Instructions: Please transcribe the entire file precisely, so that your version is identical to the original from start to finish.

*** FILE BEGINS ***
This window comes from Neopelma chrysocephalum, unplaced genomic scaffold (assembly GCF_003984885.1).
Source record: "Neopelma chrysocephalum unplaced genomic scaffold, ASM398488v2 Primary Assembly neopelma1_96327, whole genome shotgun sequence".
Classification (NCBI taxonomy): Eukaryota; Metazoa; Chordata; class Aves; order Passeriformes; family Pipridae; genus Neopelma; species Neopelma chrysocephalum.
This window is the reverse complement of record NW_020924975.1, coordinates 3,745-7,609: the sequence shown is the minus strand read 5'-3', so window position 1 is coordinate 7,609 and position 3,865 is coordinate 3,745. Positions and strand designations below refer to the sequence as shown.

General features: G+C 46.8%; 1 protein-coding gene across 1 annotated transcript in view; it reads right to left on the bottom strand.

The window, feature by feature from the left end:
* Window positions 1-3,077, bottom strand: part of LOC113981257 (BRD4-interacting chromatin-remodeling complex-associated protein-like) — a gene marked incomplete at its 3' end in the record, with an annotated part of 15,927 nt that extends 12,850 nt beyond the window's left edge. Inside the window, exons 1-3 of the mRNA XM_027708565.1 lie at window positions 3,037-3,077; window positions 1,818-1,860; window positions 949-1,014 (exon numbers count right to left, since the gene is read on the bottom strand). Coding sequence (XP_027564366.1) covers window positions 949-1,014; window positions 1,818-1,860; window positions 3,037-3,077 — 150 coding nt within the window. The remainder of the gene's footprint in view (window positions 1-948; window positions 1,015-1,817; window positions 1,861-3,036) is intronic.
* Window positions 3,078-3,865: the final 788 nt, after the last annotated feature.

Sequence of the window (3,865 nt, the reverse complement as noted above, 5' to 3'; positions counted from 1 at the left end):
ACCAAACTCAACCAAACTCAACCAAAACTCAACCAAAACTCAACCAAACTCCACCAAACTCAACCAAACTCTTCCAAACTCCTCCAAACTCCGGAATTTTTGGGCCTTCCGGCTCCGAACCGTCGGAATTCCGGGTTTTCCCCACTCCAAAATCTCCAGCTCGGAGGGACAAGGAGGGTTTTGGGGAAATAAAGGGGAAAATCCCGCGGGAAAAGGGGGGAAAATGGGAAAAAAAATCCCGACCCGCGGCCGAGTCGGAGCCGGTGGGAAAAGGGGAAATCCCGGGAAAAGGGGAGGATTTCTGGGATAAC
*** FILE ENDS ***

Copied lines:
This window comes from Neopelma chrysocephalum, unplaced genomic scaffold (assembly GCF_003984885.1).
Source record: "Neopelma chrysocephalum unplaced genomic scaffold, ASM398488v2 Primary Assembly neopelma1_96327, whole genome shotgun sequence".
Classification (NCBI taxonomy): Eukaryota; Metazoa; Chordata; class Aves; order Passeriformes; family Pipridae; genus Neopelma; species Neopelma chrysocephalum.
This window is the reverse complement of record NW_020924975.1, coordinates 3,745-7,609: the sequence shown is the minus strand read 5'-3', so window position 1 is coordinate 7,609 and position 3,865 is coordinate 3,745. Positions and strand designations below refer to the sequence as shown.

General features: G+C 46.8%; 1 protein-coding gene across 1 annotated transcript in view; it reads right to left on the bottom strand.

The window, feature by feature from the left end:
* Window positions 1-3,077, bottom strand: part of LOC113981257 (BRD4-interacting chromatin-remodeling complex-associated protein-like) — a gene marked incomplete at its 3' end in the record, with an annotated part of 15,927 nt that extends 12,850 nt beyond the window's left edge. Inside the window, exons 1-3 of the mRNA XM_027708565.1 lie at window positions 3,037-3,077; window positions 1,818-1,860; window positions 949-1,014 (exon numbers count right to left, since the gene is read on the bottom strand). Coding sequence (XP_027564366.1) covers window positions 949-1,014; window positions 1,818-1,860; window positions 3,037-3,077 — 150 coding nt within the window. The remainder of the gene's footprint in view (window positions 1-948; window positions 1,015-1,817; window positions 1,861-3,036) is intronic.
* Window positions 3,078-3,865: the final 788 nt, after the last annotated feature.

Sequence of the window (3,865 nt, the reverse complement as noted above, 5' to 3'; positions counted from 1 at the left end):
ACCAAACTCAACCAAACTCAACCAAAACTCAACCAAAACTCAACCAAACTCCACCAAACTCAACCAAACTCTTCCAAACTCCTCCAAACTCCGGAATTTTTGGGCCTTCCGGCTCCGAACCGTCGGAATTCCGGGTTTTCCCCACTCCAAAATCTCCAGCTCGGAGGGACAAGGAGGGTTTTGGGGAAATAAAGGGGAAAATCCCGCGGGAAAAGGGGGGAAAATGGGAAAAAAAATCCCGACCCGCGGCCGAGTCGGAGCCGGTGGGAAAAGGGGAAATCCCGGGAAAAGGGGAGGATTTCTGGGATAAC